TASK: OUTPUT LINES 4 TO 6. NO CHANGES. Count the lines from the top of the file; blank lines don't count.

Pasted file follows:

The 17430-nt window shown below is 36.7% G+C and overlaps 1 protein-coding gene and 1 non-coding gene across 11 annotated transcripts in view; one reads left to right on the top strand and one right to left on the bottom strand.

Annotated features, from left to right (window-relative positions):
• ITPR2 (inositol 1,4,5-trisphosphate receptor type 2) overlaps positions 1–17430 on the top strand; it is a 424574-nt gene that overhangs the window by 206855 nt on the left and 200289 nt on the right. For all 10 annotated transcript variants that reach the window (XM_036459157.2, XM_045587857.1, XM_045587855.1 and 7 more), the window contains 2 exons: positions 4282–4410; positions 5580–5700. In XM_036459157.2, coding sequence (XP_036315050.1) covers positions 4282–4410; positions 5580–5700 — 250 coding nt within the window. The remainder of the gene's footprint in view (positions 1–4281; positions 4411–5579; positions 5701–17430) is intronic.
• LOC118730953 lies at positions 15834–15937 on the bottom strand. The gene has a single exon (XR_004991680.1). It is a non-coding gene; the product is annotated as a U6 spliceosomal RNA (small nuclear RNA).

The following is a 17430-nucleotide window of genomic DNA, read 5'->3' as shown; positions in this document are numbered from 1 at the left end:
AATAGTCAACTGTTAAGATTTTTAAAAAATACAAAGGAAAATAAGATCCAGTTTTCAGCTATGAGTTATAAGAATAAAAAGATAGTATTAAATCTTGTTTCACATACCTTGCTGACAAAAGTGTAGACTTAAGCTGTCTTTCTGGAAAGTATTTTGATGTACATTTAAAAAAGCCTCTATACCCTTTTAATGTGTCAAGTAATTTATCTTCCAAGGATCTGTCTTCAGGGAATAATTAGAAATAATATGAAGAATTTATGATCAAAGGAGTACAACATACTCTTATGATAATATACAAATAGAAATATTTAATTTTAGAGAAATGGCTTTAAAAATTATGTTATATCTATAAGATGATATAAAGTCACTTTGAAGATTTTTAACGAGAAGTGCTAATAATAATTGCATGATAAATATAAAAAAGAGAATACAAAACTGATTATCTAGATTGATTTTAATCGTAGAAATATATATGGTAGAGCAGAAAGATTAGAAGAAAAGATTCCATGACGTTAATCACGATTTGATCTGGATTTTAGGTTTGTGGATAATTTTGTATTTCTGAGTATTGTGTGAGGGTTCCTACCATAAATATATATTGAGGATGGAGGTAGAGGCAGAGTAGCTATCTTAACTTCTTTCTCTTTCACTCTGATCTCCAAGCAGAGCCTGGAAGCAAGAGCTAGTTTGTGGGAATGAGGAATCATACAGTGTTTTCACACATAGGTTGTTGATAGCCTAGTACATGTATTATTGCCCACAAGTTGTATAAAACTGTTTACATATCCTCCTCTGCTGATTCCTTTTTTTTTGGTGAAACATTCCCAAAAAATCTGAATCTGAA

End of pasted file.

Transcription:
• LOC118730953 lies at positions 15834–15937 on the bottom strand. The gene has a single exon (XR_004991680.1). It is a non-coding gene; the product is annotated as a U6 spliceosomal RNA (small nuclear RNA).

The following is a 17430-nucleotide window of genomic DNA, read 5'->3' as shown; positions in this document are numbered from 1 at the left end:
AATAGTCAACTGTTAAGATTTTTAAAAAATACAAAGGAAAATAAGATCCAGTTTTCAGCTATGAGTTATAAGAATAAAAAGATAGTATTAAATCTTGTTTCACATACCTTGCTGACAAAAGTGTAGACTTAAGCTGTCTTTCTGGAAAGTATTTTGATGTACATTTAAAAAAGCCTCTATACCCTTTTAATGTGTCAAGTAATTTATCTTCCAAGGATCTGTCTTCAGGGAATAATTAGAAATAATATGAAGAATTTATGATCAAAGGAGTACAACATACTCTTATGATAATATACAAATAGAAATATTTAATTTTAGAGAAATGGCTTTAAAAATTATGTTATATCTATAAGATGATATAAAGTCACTTTGAAGATTTTTAACGAGAAGTGCTAATAATAATTGCATGATAAATATAAAAAAGAGAATACAAAACTGATTATCTAGATTGATTTTAATCGTAGAAATATATATGGTAGAGCAGAAAGATTAGAAGAAAAGATTCCATGACGTTAATCACGATTTGATCTGGATTTTAGGTTTGTGGATAATTTTGTATTTCTGAGTATTGTGTGAGGGTTCCTACCATAAATATATATTGAGGATGGAGGTAGAGGCAGAGTAGCTATCTTAACTTCTTTCTCTTTCACTCTGATCTCCAAGCAGAGCCTGGAAGCAAGAGCTAGTTTGTGGGAATGAGGAATCATACAGTGTTTTCACACATAGGTTGTTGATAGCCTAGTACATGTATTATTGCCCACAAGTTGTATAAAACTGTTTACATATCCTCCTCTGCTGATTCCTTTTTTTTTGGTGAAACATTCCCAAAAAATCTGAATCTGAA